Famous Turkish mathematician Ali Nesin wins prestigious Leelavati Prize


Prominent Turkish mathematician Ali Nesin has been awarded the prestigious Leelavati Prize at the 2018 International Congress of Mathematicians, currently ongoing in Rio de Janeiro.

The Leelavati Prize is intended to accord the high recognition and great appreciation of the International Mathematical Union of outstanding contributions for increasing public awareness of mathematics as an intellectual discipline and the crucial role it plays in diverse human endeavors.

The committee granted the award to Nesin for his tireless work in creating the “Mathematics Village” in Şirince, western Turkey, as an exceptional, peaceful place for education, research and the exploration of mathematics for anyone, the Hürriyet Daily News reported.

In 2007 Nesin established the Mathematics Village, a math summer school and a research center that aims to spread knowledge and a love for mathematics as a science in Turkey. It does not follow the Turkish Ministry of Education curriculum or any other fixed syllabus and aims to teach math to everyone.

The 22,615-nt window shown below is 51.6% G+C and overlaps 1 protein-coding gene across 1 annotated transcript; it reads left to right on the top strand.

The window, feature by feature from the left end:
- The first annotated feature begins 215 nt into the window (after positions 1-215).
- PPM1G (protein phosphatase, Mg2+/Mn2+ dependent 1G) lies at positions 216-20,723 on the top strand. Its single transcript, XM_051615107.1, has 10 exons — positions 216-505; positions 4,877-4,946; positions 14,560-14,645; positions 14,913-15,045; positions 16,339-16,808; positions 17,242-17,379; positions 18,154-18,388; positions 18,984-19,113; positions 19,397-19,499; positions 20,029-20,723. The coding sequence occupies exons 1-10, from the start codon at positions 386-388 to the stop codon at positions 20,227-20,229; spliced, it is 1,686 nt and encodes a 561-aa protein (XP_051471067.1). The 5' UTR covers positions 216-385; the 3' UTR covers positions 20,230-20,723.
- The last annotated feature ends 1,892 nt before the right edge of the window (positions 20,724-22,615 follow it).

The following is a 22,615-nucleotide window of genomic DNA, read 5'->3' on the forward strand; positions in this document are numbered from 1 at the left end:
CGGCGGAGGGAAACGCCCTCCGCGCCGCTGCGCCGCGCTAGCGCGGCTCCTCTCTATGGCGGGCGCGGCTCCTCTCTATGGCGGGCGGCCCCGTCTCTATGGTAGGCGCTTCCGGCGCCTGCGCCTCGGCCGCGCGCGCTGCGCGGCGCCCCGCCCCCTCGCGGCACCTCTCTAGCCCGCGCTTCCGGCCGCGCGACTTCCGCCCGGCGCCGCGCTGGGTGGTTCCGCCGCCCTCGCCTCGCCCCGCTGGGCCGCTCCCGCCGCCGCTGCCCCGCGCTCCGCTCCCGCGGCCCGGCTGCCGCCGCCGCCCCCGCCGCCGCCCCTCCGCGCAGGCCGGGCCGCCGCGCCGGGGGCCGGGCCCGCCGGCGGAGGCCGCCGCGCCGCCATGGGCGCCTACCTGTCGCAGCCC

Ali Nesin is the son of Aziz Nesin, a famous Turkish novelist and one of the founding fathers of political satire in the country.

Three prizes, namely Gauss, Nevanlinna and Leelavati, as well as the Fields and Chern medals were awarded at the International Congress of Mathematicians this week.

Nesin, 60, graduated from the mathematics department at the University of Paris and completed his Ph.D. at Yale University in the US. He has taught at Yale and the University of California at Berkeley and Irvine while giving lectures as a visiting scholar at Notre Dame and the University of Lyon in France, Bilkent University in Turkey and the Mathematical Sciences Research Institute in Berkeley, California.

Since 1996, he has served as the chair of the mathematics department at İstanbul Bilgi University.

Fields medals were given to Caucher Birkar, Alessio Figalli, Peter Scholze and Akshay Venkatesh; the Gauss Prize to David Donoho; the Chern Medal to Masaki Kashiwara; and the Nevanlinna Prize was awarded to Constantinos Daskalakis.

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